The role of any distribution business is warehousing material in a larger geographic market and developing sub-distributors, or resellers, in smaller, localized markets. Distribution’s function is technical application expertise and, like a bank, it provides financing to sub-sellers so they can reclaim costs and maximize profits while minimizing up-front investments – very similar to buying futures on the stock market without paying for them at the time of the order where you’re hoping the price goes up before the close of the sale. That said, if you want to be taken as a serious player you’ve got to have a reserve of available credit/or cash to carry upwards of 25% or more of your sales for 60 to 120 days. For those who think they can establish a more disciplined approach to receivables then please research GE’s venture into distribution – they applied a corporate policy of 30 days or you get cut off. Coincidently, we doubled our sales at just about that time. This is still a business living in the days of the wild west where the guy with the fastest draw often wins, and in many cases its the customer. Power shifts back and forth from manufacturer to distributor to customer on an hourly basis. At the end of the day, the customer signs your paycheck so he’s the one with the juice.

Entry to the business is easy. You can buy plastic from any local supplier, turn it into a semi-finished or finished product and resell it to either a producer of a product or an end user. For example, you might have a lathe in your garage that you turn acetal into a roller which you resell to producer of conveyors. Similarly, you could buy acrylic sheet and turn it into a memoriabilia display and sell it to either the end user, such as a parent wanting to show off their kid’s winning baseball, or to a trophy store retailing it to a larger marketplace. To compete for the business of just sheet, rod, & tube you need be able to buy at the lowest price and, in most marketplaces, there are established distributors with exclusive manufacturer pricing relationships. You have to begin your venture competing on value other than price – and, when you get to the point where you’re moving more product then the supplier you’re buying from then suddenly you become a blip on the radar of the supplier they’re buying from – then you have leverage.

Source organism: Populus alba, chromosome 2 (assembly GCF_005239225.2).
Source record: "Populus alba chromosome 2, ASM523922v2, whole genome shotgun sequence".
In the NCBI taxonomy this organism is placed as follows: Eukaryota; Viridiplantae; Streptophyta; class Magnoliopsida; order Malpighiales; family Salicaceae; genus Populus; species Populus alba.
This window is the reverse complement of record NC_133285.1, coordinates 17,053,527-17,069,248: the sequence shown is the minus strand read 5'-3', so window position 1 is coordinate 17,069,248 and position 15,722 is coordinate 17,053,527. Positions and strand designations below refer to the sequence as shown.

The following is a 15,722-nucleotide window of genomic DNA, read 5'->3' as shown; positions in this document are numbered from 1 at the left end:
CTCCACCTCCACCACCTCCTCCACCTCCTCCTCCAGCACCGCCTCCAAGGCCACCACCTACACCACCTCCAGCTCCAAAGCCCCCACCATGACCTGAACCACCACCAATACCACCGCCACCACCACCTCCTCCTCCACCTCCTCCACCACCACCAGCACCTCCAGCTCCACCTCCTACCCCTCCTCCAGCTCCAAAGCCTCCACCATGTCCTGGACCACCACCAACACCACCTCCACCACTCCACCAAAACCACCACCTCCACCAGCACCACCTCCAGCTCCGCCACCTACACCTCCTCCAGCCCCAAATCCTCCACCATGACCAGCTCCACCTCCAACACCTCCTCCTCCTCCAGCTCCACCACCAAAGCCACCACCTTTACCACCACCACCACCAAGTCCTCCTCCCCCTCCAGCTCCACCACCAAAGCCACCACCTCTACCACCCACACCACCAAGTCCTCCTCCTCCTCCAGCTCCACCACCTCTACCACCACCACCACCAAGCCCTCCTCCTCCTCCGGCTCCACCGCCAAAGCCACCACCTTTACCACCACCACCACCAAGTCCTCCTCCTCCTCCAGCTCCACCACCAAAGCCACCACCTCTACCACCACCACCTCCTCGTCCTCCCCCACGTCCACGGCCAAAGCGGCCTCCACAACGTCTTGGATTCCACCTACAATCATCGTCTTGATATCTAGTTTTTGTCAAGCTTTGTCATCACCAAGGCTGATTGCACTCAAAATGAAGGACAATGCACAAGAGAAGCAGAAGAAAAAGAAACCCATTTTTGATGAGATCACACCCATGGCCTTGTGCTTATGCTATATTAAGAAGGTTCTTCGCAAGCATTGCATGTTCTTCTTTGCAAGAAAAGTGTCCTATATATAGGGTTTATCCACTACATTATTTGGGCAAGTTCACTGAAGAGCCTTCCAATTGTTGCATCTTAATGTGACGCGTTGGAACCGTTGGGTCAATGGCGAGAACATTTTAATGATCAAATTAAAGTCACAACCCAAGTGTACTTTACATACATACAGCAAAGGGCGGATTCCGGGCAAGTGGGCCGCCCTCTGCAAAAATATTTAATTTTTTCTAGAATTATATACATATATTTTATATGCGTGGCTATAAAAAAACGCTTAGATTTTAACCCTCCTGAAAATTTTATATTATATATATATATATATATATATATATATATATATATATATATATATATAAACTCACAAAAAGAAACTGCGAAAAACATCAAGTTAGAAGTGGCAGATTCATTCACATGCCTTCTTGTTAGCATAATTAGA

Investment can be minimized in the beginning by finding customers in advance and buying only what you need. Eventually you’ll need to keep an inventory of materials. Cash may be king but volume makes you a deity. As a casual piece-by-piece reseller/fabricator you’ll probably save 10-15% off retail. When you start buying skids or cases then you’ll probably be given a line of credit and have an inside account manger assigned to your needs. Once you reach 10k to 15k a year you’ll be assigned an account executive who will provide on-site technical support.